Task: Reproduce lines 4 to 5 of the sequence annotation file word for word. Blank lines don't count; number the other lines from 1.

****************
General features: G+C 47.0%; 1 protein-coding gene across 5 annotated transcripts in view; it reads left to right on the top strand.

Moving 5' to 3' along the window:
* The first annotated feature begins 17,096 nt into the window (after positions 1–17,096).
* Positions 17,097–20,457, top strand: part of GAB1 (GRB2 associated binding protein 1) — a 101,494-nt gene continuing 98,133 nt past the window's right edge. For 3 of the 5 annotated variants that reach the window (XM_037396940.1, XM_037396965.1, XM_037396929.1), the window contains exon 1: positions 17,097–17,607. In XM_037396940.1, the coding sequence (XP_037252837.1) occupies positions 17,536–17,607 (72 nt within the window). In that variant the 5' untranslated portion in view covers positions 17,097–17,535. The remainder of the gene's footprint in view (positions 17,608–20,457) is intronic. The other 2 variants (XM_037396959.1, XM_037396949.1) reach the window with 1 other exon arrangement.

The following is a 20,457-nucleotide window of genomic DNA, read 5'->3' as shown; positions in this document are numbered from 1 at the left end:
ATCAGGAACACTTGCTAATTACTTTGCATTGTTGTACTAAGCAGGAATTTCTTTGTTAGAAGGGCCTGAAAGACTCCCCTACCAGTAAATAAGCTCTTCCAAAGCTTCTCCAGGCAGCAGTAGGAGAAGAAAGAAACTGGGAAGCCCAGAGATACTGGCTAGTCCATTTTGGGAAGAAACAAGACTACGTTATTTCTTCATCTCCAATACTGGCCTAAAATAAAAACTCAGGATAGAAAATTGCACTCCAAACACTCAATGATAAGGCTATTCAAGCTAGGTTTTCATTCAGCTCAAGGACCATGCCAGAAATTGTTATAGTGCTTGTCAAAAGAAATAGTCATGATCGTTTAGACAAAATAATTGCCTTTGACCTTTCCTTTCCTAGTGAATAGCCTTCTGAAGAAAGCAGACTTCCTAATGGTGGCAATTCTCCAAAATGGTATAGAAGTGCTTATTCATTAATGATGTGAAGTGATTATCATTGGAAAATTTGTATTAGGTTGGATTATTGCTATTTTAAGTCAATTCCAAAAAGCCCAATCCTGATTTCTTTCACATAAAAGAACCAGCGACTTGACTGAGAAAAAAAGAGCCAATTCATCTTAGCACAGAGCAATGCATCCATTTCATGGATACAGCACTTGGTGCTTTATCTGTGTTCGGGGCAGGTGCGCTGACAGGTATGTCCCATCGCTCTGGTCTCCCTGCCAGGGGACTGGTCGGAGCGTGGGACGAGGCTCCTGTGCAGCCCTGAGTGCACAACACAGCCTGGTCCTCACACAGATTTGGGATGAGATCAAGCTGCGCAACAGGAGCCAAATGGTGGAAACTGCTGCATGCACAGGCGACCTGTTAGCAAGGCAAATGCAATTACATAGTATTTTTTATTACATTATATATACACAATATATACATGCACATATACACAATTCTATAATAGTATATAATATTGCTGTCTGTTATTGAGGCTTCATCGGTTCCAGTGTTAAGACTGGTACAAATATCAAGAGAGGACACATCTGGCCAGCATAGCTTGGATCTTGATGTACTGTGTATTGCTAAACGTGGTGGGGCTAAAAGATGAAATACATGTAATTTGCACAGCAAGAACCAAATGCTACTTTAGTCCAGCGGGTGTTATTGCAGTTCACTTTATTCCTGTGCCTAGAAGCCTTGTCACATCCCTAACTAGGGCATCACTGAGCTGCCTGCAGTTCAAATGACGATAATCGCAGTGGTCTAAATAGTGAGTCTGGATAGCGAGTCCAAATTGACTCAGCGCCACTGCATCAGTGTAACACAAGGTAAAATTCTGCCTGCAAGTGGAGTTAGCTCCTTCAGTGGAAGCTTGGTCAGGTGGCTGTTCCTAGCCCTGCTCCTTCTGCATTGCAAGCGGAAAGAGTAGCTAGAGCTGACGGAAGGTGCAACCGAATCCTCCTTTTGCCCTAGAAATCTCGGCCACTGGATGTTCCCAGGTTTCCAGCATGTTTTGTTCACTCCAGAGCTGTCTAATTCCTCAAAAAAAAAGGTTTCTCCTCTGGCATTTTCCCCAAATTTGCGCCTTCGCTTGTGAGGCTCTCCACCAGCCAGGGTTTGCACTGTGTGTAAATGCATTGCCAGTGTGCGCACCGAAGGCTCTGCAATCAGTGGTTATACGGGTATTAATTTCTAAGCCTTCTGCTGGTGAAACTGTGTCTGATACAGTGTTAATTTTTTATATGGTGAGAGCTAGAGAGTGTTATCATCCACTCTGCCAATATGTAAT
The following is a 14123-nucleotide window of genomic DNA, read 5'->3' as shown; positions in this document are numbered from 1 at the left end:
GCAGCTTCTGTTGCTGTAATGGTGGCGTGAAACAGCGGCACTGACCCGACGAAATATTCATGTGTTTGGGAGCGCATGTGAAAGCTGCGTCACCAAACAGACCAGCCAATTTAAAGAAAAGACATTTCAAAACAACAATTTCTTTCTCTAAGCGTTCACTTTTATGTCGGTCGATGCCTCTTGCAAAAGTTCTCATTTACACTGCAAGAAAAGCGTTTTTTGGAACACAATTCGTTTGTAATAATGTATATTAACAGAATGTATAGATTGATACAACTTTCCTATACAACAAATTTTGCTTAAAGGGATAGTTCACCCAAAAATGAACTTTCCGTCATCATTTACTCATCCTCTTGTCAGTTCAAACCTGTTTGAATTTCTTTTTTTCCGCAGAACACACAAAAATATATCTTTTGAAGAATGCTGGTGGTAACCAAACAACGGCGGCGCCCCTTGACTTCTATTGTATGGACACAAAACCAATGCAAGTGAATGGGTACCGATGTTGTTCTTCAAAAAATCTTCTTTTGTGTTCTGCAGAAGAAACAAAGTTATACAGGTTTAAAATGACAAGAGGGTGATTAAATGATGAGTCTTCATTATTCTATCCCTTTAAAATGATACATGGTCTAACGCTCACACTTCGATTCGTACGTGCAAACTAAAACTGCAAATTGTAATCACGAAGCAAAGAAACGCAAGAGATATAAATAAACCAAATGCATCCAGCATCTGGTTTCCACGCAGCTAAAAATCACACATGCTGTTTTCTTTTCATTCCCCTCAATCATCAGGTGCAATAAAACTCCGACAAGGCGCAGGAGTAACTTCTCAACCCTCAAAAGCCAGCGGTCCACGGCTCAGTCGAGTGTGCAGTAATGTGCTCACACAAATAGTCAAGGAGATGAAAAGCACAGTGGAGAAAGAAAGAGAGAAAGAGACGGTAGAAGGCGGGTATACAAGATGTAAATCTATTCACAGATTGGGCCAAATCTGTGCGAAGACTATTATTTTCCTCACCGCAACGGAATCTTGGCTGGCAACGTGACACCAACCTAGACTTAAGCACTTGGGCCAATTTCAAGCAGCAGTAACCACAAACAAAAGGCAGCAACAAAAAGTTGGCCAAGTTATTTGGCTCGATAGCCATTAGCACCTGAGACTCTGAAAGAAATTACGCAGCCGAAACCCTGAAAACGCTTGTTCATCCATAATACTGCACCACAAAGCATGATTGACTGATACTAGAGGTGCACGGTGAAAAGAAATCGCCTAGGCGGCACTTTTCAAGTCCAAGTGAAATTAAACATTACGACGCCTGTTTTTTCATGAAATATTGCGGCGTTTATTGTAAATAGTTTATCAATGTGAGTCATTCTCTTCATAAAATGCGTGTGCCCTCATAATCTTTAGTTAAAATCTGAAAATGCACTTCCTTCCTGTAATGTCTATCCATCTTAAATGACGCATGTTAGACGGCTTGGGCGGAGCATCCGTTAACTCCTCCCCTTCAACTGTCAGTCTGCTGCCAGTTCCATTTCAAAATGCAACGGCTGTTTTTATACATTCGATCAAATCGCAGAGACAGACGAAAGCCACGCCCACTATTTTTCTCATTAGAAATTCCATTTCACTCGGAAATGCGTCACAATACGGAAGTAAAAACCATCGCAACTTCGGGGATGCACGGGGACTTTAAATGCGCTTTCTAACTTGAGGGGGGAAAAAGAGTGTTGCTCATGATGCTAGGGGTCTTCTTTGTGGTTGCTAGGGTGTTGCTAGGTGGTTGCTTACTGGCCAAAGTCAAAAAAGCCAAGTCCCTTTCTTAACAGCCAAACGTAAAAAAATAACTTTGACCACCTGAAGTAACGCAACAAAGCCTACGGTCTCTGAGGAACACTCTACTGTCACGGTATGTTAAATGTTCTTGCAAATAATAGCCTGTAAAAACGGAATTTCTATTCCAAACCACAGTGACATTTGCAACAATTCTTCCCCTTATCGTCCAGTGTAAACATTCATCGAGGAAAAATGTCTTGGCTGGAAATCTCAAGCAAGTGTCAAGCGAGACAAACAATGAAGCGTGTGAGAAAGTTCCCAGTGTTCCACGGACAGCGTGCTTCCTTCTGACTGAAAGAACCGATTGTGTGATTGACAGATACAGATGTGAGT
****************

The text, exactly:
* Positions 17,097–20,457, top strand: part of GAB1 (GRB2 associated binding protein 1) — a 101,494-nt gene continuing 98,133 nt past the window's right edge. For 3 of the 5 annotated variants that reach the window (XM_037396940.1, XM_037396965.1, XM_037396929.1), the window contains exon 1: positions 17,097–17,607. In XM_037396940.1, the coding sequence (XP_037252837.1) occupies positions 17,536–17,607 (72 nt within the window). In that variant the 5' untranslated portion in view covers positions 17,097–17,535. The remainder of the gene's footprint in view (positions 17,608–20,457) is intronic. The other 2 variants (XM_037396959.1, XM_037396949.1) reach the window with 1 other exon arrangement.

The following is a 20,457-nucleotide window of genomic DNA, read 5'->3' as shown; positions in this document are numbered from 1 at the left end: